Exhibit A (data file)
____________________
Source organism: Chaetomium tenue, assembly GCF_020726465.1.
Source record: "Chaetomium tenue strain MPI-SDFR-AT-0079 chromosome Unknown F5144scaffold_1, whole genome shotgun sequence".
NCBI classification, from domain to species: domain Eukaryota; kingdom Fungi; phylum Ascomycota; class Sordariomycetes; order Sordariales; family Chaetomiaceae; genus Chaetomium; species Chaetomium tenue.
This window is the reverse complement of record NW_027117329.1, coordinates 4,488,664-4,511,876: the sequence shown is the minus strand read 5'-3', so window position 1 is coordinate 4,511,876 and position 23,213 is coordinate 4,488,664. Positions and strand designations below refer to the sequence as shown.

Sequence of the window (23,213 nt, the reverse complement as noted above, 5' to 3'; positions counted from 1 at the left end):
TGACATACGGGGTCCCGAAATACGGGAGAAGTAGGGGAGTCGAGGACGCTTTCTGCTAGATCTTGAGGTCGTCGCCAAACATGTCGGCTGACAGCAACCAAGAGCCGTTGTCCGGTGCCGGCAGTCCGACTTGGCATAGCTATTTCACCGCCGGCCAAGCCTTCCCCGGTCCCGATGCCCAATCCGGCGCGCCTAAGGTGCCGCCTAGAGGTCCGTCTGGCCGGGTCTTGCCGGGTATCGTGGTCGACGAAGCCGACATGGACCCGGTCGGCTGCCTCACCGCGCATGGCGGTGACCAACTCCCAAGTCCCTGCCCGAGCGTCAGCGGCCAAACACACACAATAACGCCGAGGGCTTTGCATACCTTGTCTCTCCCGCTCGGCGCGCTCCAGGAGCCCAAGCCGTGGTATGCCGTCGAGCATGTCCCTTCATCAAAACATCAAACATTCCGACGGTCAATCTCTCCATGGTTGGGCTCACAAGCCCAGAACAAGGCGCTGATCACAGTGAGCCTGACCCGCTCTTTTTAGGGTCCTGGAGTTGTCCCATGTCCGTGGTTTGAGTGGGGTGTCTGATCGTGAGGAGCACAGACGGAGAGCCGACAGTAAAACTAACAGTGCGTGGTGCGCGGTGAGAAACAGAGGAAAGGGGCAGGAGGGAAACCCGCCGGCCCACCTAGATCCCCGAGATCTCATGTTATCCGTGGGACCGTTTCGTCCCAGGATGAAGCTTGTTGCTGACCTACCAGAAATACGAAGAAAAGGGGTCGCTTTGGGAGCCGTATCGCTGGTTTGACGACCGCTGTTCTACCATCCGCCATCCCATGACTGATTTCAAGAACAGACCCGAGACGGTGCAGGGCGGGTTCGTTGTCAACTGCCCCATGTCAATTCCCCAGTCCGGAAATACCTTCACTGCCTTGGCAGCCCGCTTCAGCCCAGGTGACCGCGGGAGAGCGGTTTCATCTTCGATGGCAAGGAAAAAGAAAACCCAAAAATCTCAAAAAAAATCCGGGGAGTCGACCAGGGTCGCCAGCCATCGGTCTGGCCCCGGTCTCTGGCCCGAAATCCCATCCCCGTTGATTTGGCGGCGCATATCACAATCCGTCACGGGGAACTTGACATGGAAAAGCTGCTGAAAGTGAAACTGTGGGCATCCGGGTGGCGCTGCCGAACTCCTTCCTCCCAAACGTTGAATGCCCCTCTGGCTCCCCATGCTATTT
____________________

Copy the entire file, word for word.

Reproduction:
Source organism: Chaetomium tenue, assembly GCF_020726465.1.
Source record: "Chaetomium tenue strain MPI-SDFR-AT-0079 chromosome Unknown F5144scaffold_1, whole genome shotgun sequence".
NCBI classification, from domain to species: domain Eukaryota; kingdom Fungi; phylum Ascomycota; class Sordariomycetes; order Sordariales; family Chaetomiaceae; genus Chaetomium; species Chaetomium tenue.
This window is the reverse complement of record NW_027117329.1, coordinates 4,488,664-4,511,876: the sequence shown is the minus strand read 5'-3', so window position 1 is coordinate 4,511,876 and position 23,213 is coordinate 4,488,664. Positions and strand designations below refer to the sequence as shown.

Sequence of the window (23,213 nt, the reverse complement as noted above, 5' to 3'; positions counted from 1 at the left end):
TGACATACGGGGTCCCGAAATACGGGAGAAGTAGGGGAGTCGAGGACGCTTTCTGCTAGATCTTGAGGTCGTCGCCAAACATGTCGGCTGACAGCAACCAAGAGCCGTTGTCCGGTGCCGGCAGTCCGACTTGGCATAGCTATTTCACCGCCGGCCAAGCCTTCCCCGGTCCCGATGCCCAATCCGGCGCGCCTAAGGTGCCGCCTAGAGGTCCGTCTGGCCGGGTCTTGCCGGGTATCGTGGTCGACGAAGCCGACATGGACCCGGTCGGCTGCCTCACCGCGCATGGCGGTGACCAACTCCCAAGTCCCTGCCCGAGCGTCAGCGGCCAAACACACACAATAACGCCGAGGGCTTTGCATACCTTGTCTCTCCCGCTCGGCGCGCTCCAGGAGCCCAAGCCGTGGTATGCCGTCGAGCATGTCCCTTCATCAAAACATCAAACATTCCGACGGTCAATCTCTCCATGGTTGGGCTCACAAGCCCAGAACAAGGCGCTGATCACAGTGAGCCTGACCCGCTCTTTTTAGGGTCCTGGAGTTGTCCCATGTCCGTGGTTTGAGTGGGGTGTCTGATCGTGAGGAGCACAGACGGAGAGCCGACAGTAAAACTAACAGTGCGTGGTGCGCGGTGAGAAACAGAGGAAAGGGGCAGGAGGGAAACCCGCCGGCCCACCTAGATCCCCGAGATCTCATGTTATCCGTGGGACCGTTTCGTCCCAGGATGAAGCTTGTTGCTGACCTACCAGAAATACGAAGAAAAGGGGTCGCTTTGGGAGCCGTATCGCTGGTTTGACGACCGCTGTTCTACCATCCGCCATCCCATGACTGATTTCAAGAACAGACCCGAGACGGTGCAGGGCGGGTTCGTTGTCAACTGCCCCATGTCAATTCCCCAGTCCGGAAATACCTTCACTGCCTTGGCAGCCCGCTTCAGCCCAGGTGACCGCGGGAGAGCGGTTTCATCTTCGATGGCAAGGAAAAAGAAAACCCAAAAATCTCAAAAAAAATCCGGGGAGTCGACCAGGGTCGCCAGCCATCGGTCTGGCCCCGGTCTCTGGCCCGAAATCCCATCCCCGTTGATTTGGCGGCGCATATCACAATCCGTCACGGGGAACTTGACATGGAAAAGCTGCTGAAAGTGAAACTGTGGGCATCCGGGTGGCGCTGCCGAACTCCTTCCTCCCAAACGTTGAATGCCCCTCTGGCTCCCCATGCTATTT